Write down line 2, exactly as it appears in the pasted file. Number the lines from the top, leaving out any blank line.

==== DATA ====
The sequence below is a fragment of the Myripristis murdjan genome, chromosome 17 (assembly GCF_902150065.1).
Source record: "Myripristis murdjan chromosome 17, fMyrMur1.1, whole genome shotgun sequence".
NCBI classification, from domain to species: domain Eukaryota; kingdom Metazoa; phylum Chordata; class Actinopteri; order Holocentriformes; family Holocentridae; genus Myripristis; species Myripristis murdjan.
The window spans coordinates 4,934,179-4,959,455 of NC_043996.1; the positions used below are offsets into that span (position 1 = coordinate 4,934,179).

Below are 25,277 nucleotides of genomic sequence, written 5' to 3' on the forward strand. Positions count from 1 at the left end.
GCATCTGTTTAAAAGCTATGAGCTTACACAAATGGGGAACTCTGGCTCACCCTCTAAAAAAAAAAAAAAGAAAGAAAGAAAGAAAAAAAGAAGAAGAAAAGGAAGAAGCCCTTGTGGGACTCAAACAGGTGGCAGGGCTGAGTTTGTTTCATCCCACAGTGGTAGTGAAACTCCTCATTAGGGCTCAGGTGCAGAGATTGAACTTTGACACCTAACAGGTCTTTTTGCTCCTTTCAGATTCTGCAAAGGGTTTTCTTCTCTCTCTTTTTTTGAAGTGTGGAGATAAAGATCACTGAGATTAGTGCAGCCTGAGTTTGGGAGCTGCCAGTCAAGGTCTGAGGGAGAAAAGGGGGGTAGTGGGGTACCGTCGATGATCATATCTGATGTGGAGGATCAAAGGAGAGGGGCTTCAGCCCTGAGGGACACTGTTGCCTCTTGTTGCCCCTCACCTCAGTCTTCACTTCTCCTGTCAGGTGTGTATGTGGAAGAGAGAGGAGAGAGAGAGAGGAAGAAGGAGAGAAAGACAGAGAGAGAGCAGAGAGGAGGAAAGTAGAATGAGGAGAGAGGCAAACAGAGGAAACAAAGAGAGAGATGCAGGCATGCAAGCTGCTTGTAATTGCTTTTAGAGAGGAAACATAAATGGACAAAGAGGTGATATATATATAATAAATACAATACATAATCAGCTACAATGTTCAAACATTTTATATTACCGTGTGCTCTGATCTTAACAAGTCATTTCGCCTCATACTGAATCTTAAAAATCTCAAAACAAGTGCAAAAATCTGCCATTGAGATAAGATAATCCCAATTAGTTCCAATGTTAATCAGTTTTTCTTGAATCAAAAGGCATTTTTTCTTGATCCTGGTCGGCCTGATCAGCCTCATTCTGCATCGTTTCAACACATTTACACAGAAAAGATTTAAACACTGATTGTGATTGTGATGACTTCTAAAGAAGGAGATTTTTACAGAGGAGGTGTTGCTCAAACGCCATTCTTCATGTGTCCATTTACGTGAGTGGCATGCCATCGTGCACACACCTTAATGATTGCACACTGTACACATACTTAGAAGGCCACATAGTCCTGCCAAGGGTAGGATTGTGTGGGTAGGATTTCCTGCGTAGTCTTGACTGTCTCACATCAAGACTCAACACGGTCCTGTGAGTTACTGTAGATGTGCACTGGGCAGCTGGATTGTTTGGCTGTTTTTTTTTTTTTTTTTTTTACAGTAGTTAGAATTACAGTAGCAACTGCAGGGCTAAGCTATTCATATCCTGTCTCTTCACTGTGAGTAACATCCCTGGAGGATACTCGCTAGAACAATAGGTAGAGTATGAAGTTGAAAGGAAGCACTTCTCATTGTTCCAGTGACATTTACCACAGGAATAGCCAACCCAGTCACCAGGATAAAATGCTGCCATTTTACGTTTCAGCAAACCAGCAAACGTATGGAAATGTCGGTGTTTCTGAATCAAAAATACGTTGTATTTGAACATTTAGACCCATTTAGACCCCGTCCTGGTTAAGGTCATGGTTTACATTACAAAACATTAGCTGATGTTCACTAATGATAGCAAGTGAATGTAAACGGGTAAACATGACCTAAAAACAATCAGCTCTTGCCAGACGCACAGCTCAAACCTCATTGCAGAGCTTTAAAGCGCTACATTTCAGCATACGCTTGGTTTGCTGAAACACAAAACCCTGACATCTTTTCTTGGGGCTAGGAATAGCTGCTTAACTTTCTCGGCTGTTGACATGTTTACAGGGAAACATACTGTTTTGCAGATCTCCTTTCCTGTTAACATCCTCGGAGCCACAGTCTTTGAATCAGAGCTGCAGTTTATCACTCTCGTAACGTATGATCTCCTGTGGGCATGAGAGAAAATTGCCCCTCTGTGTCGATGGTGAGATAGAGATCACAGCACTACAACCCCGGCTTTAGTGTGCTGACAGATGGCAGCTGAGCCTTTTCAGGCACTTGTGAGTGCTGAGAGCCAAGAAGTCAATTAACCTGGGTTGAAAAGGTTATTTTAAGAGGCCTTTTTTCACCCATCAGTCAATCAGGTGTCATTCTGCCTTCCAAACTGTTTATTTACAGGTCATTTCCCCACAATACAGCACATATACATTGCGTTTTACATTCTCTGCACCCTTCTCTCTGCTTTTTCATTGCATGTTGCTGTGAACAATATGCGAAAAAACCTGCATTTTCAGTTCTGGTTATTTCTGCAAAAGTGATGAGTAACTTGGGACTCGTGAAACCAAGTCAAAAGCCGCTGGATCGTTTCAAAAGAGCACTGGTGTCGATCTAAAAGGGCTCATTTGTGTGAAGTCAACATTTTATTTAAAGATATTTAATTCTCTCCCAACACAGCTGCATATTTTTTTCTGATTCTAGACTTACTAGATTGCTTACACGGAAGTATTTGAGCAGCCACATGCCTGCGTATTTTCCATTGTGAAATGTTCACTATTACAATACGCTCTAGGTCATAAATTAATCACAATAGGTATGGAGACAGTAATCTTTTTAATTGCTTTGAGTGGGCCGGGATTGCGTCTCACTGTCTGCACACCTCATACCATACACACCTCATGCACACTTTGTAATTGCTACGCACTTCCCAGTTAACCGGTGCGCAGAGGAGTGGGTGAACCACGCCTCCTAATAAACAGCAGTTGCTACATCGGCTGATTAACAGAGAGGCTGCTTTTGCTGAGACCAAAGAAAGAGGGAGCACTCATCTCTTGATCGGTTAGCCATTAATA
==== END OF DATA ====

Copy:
Source record: "Myripristis murdjan chromosome 17, fMyrMur1.1, whole genome shotgun sequence".